Farmer Optimism about the Future Rising Despite Worries about Possible Tax Changes

Posted on Tue, 05/04/2021 - 15:27

Purdue University and CME Group’s Ag Economy Barometer edged a point higher from March’s already elevated reading, climbing to 178. The related report notes producers are becoming increasingly optimistic about the future, with the index of future expectations climbing another five points to 169. In contrast, the index for current expectations fell seven points to a reading of 195 for April.

Half of those surveyed indicated they expect a better financial performance in 2021 compared with 2020, which was an 11-point jump from March. “Strength in commodity prices continues to drive improving expectations for strong financial performance, even as many producers face rising input costs,” the related summary said.

Farmers were less inclined to think now is a good time for large investments in buildings, but more producers did signal intentions to boost farm machinery purchases compared with March. That signals the former response may have been more reflective of rising building costs and difficulty scheduling construction projects. Farmers expect farmland values to continue climbing.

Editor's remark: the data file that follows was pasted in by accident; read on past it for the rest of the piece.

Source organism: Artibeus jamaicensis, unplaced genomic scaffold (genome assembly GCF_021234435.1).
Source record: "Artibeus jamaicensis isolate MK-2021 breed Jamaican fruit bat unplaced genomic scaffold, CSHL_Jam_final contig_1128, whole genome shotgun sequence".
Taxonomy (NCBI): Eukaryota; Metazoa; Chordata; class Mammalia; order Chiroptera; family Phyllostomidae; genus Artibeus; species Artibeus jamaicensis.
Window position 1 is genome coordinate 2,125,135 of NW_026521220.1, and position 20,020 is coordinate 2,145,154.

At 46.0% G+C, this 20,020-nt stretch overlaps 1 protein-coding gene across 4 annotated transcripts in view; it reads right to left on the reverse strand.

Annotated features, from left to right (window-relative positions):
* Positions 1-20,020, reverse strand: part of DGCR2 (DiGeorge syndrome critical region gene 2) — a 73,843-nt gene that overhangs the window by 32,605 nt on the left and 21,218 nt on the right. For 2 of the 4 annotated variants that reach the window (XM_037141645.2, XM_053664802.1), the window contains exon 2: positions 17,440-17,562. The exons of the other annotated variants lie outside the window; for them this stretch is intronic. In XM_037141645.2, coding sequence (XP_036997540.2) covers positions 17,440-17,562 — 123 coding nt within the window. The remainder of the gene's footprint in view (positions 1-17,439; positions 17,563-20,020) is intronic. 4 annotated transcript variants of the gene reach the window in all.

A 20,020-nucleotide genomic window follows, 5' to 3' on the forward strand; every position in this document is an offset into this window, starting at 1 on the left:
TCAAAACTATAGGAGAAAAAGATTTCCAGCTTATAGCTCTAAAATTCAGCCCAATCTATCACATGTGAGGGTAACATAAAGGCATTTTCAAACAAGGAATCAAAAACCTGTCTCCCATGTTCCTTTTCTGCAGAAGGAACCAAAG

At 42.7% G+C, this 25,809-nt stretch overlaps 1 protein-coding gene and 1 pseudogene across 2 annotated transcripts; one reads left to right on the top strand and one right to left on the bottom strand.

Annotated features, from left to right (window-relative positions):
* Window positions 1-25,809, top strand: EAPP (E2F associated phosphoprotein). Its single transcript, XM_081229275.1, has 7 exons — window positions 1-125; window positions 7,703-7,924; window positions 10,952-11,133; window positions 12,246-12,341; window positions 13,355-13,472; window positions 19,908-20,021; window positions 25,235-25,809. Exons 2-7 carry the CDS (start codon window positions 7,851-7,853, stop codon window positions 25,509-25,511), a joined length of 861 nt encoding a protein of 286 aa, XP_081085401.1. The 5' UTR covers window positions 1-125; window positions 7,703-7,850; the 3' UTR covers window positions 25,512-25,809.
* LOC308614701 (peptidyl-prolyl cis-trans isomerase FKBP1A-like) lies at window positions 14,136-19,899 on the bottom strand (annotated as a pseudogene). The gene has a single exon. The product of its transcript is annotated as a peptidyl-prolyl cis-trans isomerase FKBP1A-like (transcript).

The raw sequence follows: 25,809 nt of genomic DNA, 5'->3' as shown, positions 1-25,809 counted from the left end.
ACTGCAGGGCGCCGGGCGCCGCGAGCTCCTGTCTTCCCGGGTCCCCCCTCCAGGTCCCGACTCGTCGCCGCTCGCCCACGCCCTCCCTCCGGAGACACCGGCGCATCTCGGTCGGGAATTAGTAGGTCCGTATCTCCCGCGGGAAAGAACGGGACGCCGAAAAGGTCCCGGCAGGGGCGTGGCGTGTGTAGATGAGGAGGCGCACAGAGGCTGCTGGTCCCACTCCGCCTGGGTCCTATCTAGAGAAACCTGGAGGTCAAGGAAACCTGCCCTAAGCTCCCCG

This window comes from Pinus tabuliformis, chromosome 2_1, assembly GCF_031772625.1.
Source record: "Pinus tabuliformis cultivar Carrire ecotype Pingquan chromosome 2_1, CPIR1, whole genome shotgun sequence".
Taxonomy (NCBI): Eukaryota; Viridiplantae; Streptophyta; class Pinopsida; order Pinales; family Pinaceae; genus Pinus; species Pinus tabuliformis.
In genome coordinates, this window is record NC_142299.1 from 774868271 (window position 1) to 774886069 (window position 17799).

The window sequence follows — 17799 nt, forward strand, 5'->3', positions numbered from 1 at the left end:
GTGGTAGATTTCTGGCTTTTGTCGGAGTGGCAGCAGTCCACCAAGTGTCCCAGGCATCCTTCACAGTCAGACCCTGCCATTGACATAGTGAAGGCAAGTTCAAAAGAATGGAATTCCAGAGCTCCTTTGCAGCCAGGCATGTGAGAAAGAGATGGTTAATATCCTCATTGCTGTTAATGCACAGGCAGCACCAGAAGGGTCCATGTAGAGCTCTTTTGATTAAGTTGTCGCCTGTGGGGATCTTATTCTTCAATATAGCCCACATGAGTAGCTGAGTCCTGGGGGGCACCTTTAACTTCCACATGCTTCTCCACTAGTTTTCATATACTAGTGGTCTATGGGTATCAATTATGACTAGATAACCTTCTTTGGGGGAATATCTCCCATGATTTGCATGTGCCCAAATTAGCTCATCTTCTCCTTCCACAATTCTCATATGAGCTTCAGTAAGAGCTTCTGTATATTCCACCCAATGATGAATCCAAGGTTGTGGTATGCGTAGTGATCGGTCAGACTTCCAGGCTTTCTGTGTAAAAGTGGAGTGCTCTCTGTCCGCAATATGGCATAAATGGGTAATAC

Also of note, potential changes to tax policy are very much on producers’ minds. The April survey showed 95% of respondents are either somewhat or very concerned about changes in tax policy under the Biden administration that will make it more difficult to pass their farms on to the next generation. A hefty 87% expect capital gains rates to rise over the next five years. And 75% of those surveyed said they are “very concerned” about the possible elimination of step-up in cost basis for farmland and inherited estates. Sixty-eight percent of respondents indicated they are “very concerned” about a possible reduction in the estate tax exemption.

Just over 70% of respondents said they are more likely to attend an in-person ag event this year, while 28% to 35% said they were less likely to attend in-person events. Vaccination intentions of farmers mirror those of the general public.